The 300 competitors, many wearing fancy dress, ran, crawled and scrabbled across the thick black mud of the River Blackwater in Essex at low tide and back yesterday.
Each year competitors attempt to dash across the bed of the river near Maldon, and luckily this year the sun was out to keep the mud-racers warm.
The crazy competitors crawl through metres of sticky mud to reach the finish line before the tide comes in. The event sees a number of competitors dressed in wacky costumes, which makes the task of crossing the finish line somewhat harder.
Sticky: Participants reach the finish line of the annual Maldon Mud Race in Maldon, Essex
It mud be love: A couple dressed as a bride and groom racing around a course on the mudbanks of the river Blackwater at low tide
Competitors race around a course on the mudbanks of the Blackwater river at low tide. The first edition of the race was held in 1973
In the thick of it: A competitor in distress attempts to crawl through the muddy sludge
In trouble: A competitor tumbles down the mudbanks of the Blackwater river
Meanwhile, an even bigger event in Northamptonshire saw thousands of people taking part in an 11 mile endurance event complete with 22 military-style obstacles.
Around 14,000 participants would have been left uttering 'muddy hell' as they descended on Boughton House in Kettering as they aimed to complete the gruelling Tough Mudder circuit.
Big names also taking part in the mud run were England and British and Irish Lions assistant coach Andy Farrell and attacking skills coach Mike Catt, who both completed what organisers describe as 'probably the toughest event on the planet'.
At the finish line there was no prize for 'mudders' - who fought through fire, plunged into icy water, scaled 12ft walls, waded through muddy swamps, crawled through underground tunnels and navigated wires electrically charged with 10,000 volts - other than a Day-Glo orange headband and a T-shirt to mark their success.
The name of the game is teamwork and camaraderie because it is almost impossible to finish the course alone, a Tough Mudder spokeswoman said.
'The big thing is that it's not a competition, it's not a race. It's a challenge so a lot of the obstacles you have to do in a team,' she said. 'You get headbands at the end to show you've completed the course. It's about teamwork, camaraderie, bonding.'
Muddy waters: Competitors leave the freezing water and enter the thick mud
Out the otherside: The competitors cross the river then get reduced to a crawl
Each year competitors attempt to dash across the bed of the river near Maldon, and luckily this year the sun was out to keep the mud-racers warm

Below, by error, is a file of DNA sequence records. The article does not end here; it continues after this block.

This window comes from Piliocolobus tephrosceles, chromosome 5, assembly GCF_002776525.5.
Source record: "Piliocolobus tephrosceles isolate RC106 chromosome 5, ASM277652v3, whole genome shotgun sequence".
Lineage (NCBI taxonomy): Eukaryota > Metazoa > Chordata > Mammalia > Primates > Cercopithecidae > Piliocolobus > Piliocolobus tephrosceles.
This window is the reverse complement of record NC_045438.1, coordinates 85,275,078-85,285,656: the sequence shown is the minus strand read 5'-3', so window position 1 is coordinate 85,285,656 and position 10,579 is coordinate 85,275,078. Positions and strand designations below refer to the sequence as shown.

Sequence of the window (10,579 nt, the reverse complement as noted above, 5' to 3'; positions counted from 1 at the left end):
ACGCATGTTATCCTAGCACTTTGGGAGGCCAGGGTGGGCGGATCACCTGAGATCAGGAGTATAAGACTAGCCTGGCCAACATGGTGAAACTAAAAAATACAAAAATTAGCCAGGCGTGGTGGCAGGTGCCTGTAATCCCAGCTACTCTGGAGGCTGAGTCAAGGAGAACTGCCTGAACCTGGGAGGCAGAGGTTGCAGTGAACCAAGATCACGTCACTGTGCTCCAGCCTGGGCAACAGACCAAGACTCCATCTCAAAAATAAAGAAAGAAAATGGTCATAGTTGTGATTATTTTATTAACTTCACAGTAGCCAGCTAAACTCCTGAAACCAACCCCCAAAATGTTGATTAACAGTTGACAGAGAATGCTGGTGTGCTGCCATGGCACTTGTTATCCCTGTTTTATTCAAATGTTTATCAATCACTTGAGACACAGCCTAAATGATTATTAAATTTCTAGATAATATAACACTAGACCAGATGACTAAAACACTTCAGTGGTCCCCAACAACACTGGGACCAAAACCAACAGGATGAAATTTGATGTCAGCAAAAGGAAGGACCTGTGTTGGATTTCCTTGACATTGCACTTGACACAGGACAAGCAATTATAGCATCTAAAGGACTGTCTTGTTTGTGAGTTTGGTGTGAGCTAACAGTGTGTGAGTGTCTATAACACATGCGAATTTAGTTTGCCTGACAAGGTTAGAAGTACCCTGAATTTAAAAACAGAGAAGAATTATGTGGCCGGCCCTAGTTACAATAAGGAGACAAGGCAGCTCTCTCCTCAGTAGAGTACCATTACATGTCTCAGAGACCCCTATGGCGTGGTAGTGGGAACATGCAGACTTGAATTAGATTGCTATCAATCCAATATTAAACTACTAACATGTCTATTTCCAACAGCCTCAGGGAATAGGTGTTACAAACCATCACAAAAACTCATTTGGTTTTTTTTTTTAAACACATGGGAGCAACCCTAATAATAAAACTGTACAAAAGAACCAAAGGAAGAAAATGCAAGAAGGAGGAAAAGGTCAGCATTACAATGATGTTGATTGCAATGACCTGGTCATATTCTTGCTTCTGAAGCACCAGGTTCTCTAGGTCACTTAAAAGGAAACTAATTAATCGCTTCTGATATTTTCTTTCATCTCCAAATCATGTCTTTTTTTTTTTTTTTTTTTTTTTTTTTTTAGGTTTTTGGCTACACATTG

The event sees a number of competitors dressed in wacky costumes, which makes the task of crossing the finish line somewhat harder
Charity fund raiser Joel Hicks celebrates as he scrambles up the river bank to the finish line of the annual Maldon Mud race in Maldon, Essex
A participant recovers after taking part in the annual Maldon Mud Race in Maldon, Essex
Competitors shower after Competitors shower after scrambling though 400-yards of foul-smelling muck for the annual Maldon Mud Race
Mudders taking part yesterday were treated to a bit of extra dirt and dampness as rain and hail fell on the Northamptonshire course, but today's participants benefited from some rare bank holiday weekend sunshine.
As the event has grown in popularity it has seen more of a mix of people taking part and more women are now taking on the challenge, and more mixed sex teams are entering, the spokeswoman said.
Sarah Harvey, Tough Mudder UK's vice president, said: 'After an overwhelming reception last year, 2013 is set to be a really exciting year for Tough Mudder and we definitely started with a bang in Kettering.
The rain and the hail added to the tonnes of mud on site as the course lived up to its name. Participants braved muddy trenches, and waist-high swamps
The course was designed by British Special Forces. On average, only 78 per cent of participants finish the course, while average time is 2.5 hours
The course features a 12-15 mile trail run, containing more than 20 military-style obstacles
England and British and Irish Lions assistant coach Andy Farrell take part in Tough Mudder 2013 at Boughton House, Kettering
England rugby attack coach Mike Catt takes part in the challenge today
While the south of the country will continue to bask in the blazing heat tomorrow, it is likely to remain cloudy with outbursts of rain in the north east and Scotland
Obstacles differ from place to place, with each and every one presenting a challenge of the body and mind
'The London North Mudders were amazing and not only braved one of our toughest courses yet, but also the erratic weather!
'We're now looking forward to Matterley Bowl in June for what should be another a great event.'
Founded and run by Englishmen Will Dean and Guy Livingstone, Tough Mudder has already established itself in America, Australia and now the UK since its launch in May 2010, and Tough Mudder recently signed up its one millionth participant worldwide.
Tough Mudder has increased the number of UK events from three to six this year with the next event London South taking place at Matterley Bowl near Winchester on June 8 and 9.